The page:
Muslim women are oppressed in India: says minority social activist
By Alka Pande
September 23, 2009
The author is a senior journalist and a fellow of Citizen News Service (CNS) Writers’ Bureau. website: www.citizen-news.org
It is in India and neighbouring countries like Pakistan and Bangladesh, alone, where Muslim women are oppressed, rest of the Muslim dominated nations give equal status and rights to women. This is how the Muslim minorities feel in this Indian state of Uttar Pradesh. These Muslim minorities also feel that the government schemes do not reach them. "There are welfare schemes relating to education, health, employment and so on but even the Muslim Concentrated Districts (MCDs) remain ignorant about them where it the implementation of these schemes is mandatory, what to say of districts which have sporadic population of minorities," said Aftab Alam, a social activist who is working in one such MCD –Bahraich – in Uttar Pradesh.
The issue cropped up during a consultation meet on Mid Term Appraisal of XI Five year Plan, which was held in the state capital Lucknow, last week. The meeting focused on "listening to the voices from the field" and was organised by the Planning Commission, Government of India with support of UNIFEM, UNICEF, UNFPA, Voluntary Health Association of India and National Alliance of Women. The issues which were covered in the day-long brain storming sessions included minorities, health, women and children.
The presentations emphasised on lack of quality education as far as Muslim population of India is concerned. "The government policy has the provision for 25 percent enrolment of Muslim girls but hardly 5 percent girls are enrolled in government schools," the representatives of minority group pointed out. The group included social activists working for the uplift of Muslims, from different parts of the state. The state of madarsas is more or less the same. "The condition of the madarsas, which get the government aids, has improved a bit as now they teach subjects like computer and English. But such madarsas are very few in numbers. Majority of madarsas are still in pathetic shape and imparting not so relevant education in terms of employment," said Aftab Alam.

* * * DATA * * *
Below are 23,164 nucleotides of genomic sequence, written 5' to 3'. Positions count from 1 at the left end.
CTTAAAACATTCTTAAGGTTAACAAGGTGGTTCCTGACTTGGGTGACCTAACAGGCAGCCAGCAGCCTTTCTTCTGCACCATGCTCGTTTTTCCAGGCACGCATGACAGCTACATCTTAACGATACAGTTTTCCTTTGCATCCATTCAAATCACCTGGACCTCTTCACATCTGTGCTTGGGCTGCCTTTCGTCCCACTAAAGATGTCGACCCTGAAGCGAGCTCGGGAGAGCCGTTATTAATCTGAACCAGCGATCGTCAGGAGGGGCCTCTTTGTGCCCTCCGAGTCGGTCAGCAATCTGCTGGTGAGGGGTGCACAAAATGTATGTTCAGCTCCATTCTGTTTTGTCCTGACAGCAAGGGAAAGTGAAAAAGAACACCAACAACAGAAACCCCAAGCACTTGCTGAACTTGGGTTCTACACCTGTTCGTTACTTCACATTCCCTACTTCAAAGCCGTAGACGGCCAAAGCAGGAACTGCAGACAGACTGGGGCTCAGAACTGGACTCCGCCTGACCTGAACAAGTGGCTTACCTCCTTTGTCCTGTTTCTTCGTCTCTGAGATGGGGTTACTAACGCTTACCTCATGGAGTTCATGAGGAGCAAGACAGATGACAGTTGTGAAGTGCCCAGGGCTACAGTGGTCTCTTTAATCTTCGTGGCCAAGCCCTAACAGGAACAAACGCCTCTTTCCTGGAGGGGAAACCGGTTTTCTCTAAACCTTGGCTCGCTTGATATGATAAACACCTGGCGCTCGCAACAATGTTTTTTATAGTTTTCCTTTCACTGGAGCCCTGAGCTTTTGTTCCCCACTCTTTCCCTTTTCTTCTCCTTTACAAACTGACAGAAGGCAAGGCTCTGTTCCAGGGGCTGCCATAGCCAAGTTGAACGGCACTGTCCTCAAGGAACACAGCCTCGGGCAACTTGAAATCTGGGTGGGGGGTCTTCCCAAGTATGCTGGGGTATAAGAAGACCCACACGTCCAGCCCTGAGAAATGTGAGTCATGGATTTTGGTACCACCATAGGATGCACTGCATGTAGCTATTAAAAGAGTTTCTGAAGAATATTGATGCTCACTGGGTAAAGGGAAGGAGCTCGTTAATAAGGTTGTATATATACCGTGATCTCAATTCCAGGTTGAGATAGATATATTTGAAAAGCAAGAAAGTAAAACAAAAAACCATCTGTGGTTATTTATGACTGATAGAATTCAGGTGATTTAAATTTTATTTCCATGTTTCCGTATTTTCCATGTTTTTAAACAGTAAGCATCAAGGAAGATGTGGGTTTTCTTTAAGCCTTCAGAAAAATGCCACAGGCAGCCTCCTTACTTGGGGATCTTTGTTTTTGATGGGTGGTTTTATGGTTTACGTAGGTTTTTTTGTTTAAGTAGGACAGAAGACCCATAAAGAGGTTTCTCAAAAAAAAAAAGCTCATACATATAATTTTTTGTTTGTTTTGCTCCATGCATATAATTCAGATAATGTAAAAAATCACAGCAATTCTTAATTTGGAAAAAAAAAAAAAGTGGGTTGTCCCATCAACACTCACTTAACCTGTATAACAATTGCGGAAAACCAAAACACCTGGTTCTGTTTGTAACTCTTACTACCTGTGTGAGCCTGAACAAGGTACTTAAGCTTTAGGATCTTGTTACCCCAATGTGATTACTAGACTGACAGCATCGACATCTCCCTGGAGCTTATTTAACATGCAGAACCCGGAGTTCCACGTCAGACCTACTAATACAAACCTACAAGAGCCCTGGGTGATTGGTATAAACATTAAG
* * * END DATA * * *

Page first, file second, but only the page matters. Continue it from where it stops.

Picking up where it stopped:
Talking of employment, the minority representatives pointed out that a large section of Muslim community comprises craftsmen but the government does not provide them any opportunity to excel and promote their crafts. "On the contrary, capitalists and industrialists are taking over various traditional crafts and arts and the artisans and craftsmen are becoming labourers who are working for these industrialists," said Shaista Amber, a woman social activist and the president of All India Muslim Women Personal Law Board.
The group representing the minorities sounded united when they claimed that a major portion of Muslim population was unaware of the government welfare schemes. Besides, the schemes, which the minorities knew of, were hardly reaching the beneficiaries.
"The overall objective of the whole exercise was to obtain communities' perspective towards various programmes and schemes and their effectiveness," said Manju Agarwal, the founder director of Path – the Lucknow based organisation, who was facilitating this consultation. Such consultations are being conducted at state and regional level (clusters of five to six states) to assess the communities’ participation in the central government programmes. "The exercise would also assess the level of knowledge of the community on various components of the national level schemes designed for them," said Manju Agarwal.
The group of minorities gave a few recommendations as well:
- Include minority representatives in the policy making.
- Propagate the government schemes through madarsas.
- Scholarships should go directly to the account of the students so that there is no mediator to exploit the students.
- Sachchar Committee report should be given the status of a legal document so that it has a binding on governments for the implement of its recommendations.
- Special protection/shelter homes for single women who become homeless after their talaq (divorce), or who after their husbands’ death or due to jahez (dowry) are thrown out of their in-laws houses.
Posted on: September 23, 2009 04:31 PM IST